“Laws regulating speech must be drafted with narrow specificity . . . Instead, the government treats FOSTA as a garden-variety aiding and abetting law.” — Woodhull attorney Robert Corn-Revere
After Craigslist nominally dumped its “adult” listings in 2010 to comply with the cavils of critics, Backpage became the new bête noire of self-appointed censors. The smearing of Backpage greased the skids for the passage of FOSTA, but as the law’s opponents now know, the big lie was that the government needed FOSTA to take down Backpage.
On April 6, 2018, just days before FOSTA was signed into law, the feds seized Backpage and removed it from the internet. Lacey and Larkin’s homes were raided by the FBI, and they were arrested. Their assets were seized as were the bank accounts of some of their attorneys. And they were only allowed to bail out on bonds of $1 million apiece.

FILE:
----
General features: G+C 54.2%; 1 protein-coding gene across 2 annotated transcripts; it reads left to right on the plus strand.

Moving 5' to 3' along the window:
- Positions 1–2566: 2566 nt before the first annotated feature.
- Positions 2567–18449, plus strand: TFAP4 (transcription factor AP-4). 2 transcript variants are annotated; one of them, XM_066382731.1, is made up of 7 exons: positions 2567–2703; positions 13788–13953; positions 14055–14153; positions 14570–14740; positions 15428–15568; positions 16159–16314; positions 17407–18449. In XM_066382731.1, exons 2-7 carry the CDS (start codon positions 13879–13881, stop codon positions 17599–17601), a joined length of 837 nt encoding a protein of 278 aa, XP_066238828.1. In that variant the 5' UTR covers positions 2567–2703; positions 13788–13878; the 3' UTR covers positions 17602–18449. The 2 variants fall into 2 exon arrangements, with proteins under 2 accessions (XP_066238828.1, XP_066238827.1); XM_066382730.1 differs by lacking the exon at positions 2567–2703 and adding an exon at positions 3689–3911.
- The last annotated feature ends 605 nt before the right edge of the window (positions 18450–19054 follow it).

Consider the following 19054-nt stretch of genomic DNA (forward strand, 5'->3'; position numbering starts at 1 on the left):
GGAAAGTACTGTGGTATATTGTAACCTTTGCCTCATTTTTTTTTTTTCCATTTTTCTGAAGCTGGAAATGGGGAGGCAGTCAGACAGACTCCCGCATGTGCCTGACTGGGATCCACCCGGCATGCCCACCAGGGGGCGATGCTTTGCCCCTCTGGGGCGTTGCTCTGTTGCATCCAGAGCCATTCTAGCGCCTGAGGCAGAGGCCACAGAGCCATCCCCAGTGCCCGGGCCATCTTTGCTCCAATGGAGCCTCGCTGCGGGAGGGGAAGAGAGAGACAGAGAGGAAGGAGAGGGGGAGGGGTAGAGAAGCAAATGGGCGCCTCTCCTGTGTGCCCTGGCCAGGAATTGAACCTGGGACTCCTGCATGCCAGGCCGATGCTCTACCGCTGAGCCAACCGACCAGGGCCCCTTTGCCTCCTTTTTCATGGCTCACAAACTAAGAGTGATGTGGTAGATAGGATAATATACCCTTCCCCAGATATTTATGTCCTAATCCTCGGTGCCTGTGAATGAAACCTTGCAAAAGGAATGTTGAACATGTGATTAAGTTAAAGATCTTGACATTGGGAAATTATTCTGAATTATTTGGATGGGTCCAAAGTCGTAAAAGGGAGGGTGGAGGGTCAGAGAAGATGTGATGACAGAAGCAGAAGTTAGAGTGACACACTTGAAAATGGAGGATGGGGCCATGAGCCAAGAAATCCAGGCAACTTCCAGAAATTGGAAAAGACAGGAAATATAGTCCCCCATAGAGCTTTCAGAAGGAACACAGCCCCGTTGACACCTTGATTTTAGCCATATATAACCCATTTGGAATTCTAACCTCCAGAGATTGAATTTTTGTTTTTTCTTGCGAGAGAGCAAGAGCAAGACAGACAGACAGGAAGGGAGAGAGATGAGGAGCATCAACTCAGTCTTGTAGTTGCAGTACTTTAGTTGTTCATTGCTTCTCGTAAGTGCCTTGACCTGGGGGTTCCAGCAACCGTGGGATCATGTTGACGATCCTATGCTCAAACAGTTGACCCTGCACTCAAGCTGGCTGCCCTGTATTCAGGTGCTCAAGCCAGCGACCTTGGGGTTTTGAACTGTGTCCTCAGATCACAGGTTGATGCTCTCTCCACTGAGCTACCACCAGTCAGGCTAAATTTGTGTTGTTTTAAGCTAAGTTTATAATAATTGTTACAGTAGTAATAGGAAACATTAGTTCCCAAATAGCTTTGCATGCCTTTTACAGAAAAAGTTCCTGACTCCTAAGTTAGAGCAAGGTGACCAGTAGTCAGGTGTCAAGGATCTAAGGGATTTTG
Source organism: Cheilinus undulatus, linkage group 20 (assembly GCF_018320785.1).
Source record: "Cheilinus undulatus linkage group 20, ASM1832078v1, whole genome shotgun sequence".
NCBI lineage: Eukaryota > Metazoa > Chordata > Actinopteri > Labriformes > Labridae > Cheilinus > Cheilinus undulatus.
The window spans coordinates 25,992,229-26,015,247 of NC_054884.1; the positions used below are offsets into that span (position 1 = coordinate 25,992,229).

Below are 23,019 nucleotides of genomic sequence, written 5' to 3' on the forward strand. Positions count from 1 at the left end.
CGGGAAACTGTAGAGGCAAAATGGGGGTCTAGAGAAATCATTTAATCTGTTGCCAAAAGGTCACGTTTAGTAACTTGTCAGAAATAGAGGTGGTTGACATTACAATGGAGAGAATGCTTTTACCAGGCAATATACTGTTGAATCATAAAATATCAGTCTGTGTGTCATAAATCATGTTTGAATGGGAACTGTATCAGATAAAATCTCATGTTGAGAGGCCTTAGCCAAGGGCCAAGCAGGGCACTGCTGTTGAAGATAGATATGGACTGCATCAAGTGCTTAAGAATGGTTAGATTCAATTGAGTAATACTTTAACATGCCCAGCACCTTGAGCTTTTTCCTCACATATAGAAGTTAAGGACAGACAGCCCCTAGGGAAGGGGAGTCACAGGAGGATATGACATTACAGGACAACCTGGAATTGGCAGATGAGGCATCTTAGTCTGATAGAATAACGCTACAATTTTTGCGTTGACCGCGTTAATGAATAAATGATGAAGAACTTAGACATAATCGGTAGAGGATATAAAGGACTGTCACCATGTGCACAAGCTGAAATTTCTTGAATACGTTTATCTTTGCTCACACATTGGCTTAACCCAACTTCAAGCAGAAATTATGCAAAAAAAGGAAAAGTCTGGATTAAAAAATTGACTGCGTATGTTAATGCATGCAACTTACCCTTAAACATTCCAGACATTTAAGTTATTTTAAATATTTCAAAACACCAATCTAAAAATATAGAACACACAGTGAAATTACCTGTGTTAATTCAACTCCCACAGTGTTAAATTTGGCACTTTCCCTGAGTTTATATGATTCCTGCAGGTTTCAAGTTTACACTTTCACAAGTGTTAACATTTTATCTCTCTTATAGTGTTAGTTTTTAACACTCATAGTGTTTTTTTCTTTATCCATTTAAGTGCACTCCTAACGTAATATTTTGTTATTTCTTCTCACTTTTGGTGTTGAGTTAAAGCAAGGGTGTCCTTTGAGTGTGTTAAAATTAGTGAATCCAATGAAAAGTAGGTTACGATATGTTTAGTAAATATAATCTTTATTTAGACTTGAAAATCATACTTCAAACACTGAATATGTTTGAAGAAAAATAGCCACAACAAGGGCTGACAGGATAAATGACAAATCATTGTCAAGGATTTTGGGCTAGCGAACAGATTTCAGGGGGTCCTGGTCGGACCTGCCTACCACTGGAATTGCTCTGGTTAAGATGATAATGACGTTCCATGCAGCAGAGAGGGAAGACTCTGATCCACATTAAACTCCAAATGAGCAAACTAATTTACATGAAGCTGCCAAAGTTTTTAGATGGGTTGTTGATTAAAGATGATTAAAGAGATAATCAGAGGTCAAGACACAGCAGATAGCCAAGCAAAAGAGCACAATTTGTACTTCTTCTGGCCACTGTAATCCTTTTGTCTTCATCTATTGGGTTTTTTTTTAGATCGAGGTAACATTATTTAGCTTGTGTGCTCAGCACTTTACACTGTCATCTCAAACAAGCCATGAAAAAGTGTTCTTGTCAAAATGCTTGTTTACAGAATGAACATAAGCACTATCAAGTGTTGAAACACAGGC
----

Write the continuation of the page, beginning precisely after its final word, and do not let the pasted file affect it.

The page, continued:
The feds did not (and could not at that time) charge them under FOSTA.
Instead, the Justice Department utilized the U.S. Travel Act, which makes it illegal to use “the mail or any facility in interstate or foreign commerce, with intent to . . . promote, manage, establish, carry on, or facilitate the promotion, management, establishment, or carrying on, of any unlawful activity,” which is defined as “any business enterprise” involving gambling, drugs, illegal liquor or “prostitution offenses in violation of the laws of the state in which they are committed.”